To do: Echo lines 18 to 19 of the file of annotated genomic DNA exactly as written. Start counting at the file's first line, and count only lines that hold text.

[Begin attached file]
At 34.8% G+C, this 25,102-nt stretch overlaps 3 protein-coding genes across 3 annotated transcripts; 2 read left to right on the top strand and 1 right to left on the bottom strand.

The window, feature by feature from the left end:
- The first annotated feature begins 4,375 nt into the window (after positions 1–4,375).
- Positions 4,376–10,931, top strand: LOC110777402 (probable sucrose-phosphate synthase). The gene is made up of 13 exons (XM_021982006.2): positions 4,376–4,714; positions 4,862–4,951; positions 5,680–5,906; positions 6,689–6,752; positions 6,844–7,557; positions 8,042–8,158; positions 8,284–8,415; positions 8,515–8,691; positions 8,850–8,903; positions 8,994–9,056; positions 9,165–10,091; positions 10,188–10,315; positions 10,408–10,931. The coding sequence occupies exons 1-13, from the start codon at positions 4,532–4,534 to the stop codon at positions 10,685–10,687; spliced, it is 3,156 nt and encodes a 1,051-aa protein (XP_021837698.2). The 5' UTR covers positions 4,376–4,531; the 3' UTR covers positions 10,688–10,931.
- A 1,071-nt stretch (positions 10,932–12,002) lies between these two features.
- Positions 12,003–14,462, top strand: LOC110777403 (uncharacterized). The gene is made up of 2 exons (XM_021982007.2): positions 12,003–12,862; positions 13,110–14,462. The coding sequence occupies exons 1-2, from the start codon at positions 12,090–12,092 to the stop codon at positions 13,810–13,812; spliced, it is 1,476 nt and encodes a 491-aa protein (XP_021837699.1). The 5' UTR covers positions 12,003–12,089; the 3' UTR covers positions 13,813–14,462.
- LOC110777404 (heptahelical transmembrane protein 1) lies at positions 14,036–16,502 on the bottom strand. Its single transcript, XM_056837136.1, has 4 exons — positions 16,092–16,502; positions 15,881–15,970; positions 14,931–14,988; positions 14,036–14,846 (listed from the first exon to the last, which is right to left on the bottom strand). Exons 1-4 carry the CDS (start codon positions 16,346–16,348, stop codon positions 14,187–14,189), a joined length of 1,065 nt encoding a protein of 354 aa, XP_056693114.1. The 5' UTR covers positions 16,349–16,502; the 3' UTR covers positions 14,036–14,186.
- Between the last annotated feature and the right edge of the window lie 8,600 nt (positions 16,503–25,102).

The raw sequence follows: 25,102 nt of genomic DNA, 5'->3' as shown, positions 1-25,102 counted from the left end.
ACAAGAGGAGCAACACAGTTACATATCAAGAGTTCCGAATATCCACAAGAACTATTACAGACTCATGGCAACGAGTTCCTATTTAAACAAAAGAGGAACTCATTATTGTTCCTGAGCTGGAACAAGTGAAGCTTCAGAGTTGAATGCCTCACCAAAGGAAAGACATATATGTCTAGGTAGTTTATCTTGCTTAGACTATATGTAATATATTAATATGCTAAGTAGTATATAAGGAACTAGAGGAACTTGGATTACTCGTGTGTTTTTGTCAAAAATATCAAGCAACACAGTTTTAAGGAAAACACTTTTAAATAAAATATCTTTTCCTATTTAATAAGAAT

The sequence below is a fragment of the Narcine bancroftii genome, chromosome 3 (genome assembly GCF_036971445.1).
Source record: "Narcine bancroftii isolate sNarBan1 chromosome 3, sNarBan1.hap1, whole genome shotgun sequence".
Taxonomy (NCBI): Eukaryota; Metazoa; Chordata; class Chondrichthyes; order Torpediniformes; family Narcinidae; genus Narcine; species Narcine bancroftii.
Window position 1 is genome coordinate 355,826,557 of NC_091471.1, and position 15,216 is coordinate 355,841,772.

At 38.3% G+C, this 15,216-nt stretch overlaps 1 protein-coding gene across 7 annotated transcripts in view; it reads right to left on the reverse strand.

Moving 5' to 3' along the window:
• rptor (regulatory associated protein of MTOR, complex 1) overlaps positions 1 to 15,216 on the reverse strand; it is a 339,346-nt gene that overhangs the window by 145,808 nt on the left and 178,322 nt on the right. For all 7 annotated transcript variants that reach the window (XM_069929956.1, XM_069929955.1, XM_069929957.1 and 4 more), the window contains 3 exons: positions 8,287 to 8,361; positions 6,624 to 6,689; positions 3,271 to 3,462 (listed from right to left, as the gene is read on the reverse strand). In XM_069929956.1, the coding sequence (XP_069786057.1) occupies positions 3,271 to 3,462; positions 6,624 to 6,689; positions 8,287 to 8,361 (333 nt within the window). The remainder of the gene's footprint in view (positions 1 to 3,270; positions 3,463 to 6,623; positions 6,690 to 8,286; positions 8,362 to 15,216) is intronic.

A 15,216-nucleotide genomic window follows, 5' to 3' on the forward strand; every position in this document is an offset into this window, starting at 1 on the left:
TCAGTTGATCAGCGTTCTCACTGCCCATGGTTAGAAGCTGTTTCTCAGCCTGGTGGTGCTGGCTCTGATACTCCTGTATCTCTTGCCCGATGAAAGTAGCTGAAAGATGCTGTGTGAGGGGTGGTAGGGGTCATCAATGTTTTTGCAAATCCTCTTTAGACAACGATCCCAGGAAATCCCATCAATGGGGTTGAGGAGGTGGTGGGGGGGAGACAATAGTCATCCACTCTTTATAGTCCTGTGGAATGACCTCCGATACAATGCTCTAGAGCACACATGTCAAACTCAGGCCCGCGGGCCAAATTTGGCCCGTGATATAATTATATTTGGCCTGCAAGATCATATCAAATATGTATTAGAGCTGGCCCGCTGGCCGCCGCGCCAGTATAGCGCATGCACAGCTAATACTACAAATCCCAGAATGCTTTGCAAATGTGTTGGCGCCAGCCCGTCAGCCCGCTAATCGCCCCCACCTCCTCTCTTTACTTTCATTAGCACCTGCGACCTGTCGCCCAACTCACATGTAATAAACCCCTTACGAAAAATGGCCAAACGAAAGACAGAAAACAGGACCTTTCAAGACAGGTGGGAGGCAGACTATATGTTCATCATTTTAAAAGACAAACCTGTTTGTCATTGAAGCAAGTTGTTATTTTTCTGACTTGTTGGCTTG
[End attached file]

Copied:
A 15,216-nucleotide genomic window follows, 5' to 3' on the forward strand; every position in this document is an offset into this window, starting at 1 on the left:
TCAGTTGATCAGCGTTCTCACTGCCCATGGTTAGAAGCTGTTTCTCAGCCTGGTGGTGCTGGCTCTGATACTCCTGTATCTCTTGCCCGATGAAAGTAGCTGAAAGATGCTGTGTGAGGGGTGGTAGGGGTCATCAATGTTTTTGCAAATCCTCTTTAGACAACGATCCCAGGAAATCCCATCAATGGGGTTGAGGAGGTGGTGGGGGGGAGACAATAGTCATCCACTCTTTATAGTCCTGTGGAATGACCTCCGATACAATGCTCTAGAGCACACATGTCAAACTCAGGCCCGCGGGCCAAATTTGGCCCGTGATATAATTATATTTGGCCTGCAAGATCATATCAAATATGTATTAGAGCTGGCCCGCTGGCCGCCGCGCCAGTATAGCGCATGCACAGCTAATACTACAAATCCCAGAATGCTTTGCAAATGTGTTGGCGCCAGCCCGTCAGCCCGCTAATCGCCCCCACCTCCTCTCTTTACTTTCATTAGCACCTGCGACCTGTCGCCCAACTCACATGTAATAAACCCCTTACGAAAAATGGCCAAACGAAAGACAGAAAACAGGACCTTTCAAGACAGGTGGGAGGCAGACTATATGTTCATCATTTTAAAAGACAAACCTGTTTGTCATTGAAGCAAGTTGTTATTTTTCTGACTTGTTGGCTTG